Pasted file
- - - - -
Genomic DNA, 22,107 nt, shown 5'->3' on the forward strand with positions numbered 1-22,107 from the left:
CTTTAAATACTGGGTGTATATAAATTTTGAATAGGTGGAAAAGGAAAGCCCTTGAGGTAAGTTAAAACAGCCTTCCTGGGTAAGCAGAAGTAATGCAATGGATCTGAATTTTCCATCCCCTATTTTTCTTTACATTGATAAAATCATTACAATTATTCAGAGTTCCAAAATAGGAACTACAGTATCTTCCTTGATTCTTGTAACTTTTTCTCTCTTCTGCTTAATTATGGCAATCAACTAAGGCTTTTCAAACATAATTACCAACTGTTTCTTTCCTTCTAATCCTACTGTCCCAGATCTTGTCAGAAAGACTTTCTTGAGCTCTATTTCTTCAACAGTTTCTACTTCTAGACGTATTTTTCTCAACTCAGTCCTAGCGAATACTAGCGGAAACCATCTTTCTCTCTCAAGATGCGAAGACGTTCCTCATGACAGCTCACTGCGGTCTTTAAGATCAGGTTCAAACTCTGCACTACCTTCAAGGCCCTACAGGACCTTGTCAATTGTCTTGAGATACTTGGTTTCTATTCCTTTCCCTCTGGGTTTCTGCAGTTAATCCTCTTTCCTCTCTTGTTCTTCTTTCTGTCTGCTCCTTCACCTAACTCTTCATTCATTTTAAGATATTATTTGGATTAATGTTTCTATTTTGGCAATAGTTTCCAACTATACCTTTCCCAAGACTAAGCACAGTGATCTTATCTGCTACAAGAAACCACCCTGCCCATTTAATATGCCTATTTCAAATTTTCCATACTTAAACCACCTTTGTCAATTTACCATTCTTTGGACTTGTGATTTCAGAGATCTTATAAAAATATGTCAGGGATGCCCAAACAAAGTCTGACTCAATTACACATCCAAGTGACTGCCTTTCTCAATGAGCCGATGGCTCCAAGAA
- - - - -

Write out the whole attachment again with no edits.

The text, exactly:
Genomic DNA, 22,107 nt, shown 5'->3' on the forward strand with positions numbered 1-22,107 from the left:
CTTTAAATACTGGGTGTATATAAATTTTGAATAGGTGGAAAAGGAAAGCCCTTGAGGTAAGTTAAAACAGCCTTCCTGGGTAAGCAGAAGTAATGCAATGGATCTGAATTTTCCATCCCCTATTTTTCTTTACATTGATAAAATCATTACAATTATTCAGAGTTCCAAAATAGGAACTACAGTATCTTCCTTGATTCTTGTAACTTTTTCTCTCTTCTGCTTAATTATGGCAATCAACTAAGGCTTTTCAAACATAATTACCAACTGTTTCTTTCCTTCTAATCCTACTGTCCCAGATCTTGTCAGAAAGACTTTCTTGAGCTCTATTTCTTCAACAGTTTCTACTTCTAGACGTATTTTTCTCAACTCAGTCCTAGCGAATACTAGCGGAAACCATCTTTCTCTCTCAAGATGCGAAGACGTTCCTCATGACAGCTCACTGCGGTCTTTAAGATCAGGTTCAAACTCTGCACTACCTTCAAGGCCCTACAGGACCTTGTCAATTGTCTTGAGATACTTGGTTTCTATTCCTTTCCCTCTGGGTTTCTGCAGTTAATCCTCTTTCCTCTCTTGTTCTTCTTTCTGTCTGCTCCTTCACCTAACTCTTCATTCATTTTAAGATATTATTTGGATTAATGTTTCTATTTTGGCAATAGTTTCCAACTATACCTTTCCCAAGACTAAGCACAGTGATCTTATCTGCTACAAGAAACCACCCTGCCCATTTAATATGCCTATTTCAAATTTTCCATACTTAAACCACCTTTGTCAATTTACCATTCTTTGGACTTGTGATTTCAGAGATCTTATAAAAATATGTCAGGGATGCCCAAACAAAGTCTGACTCAATTACACATCCAAGTGACTGCCTTTCTCAATGAGCCGATGGCTCCAAGAA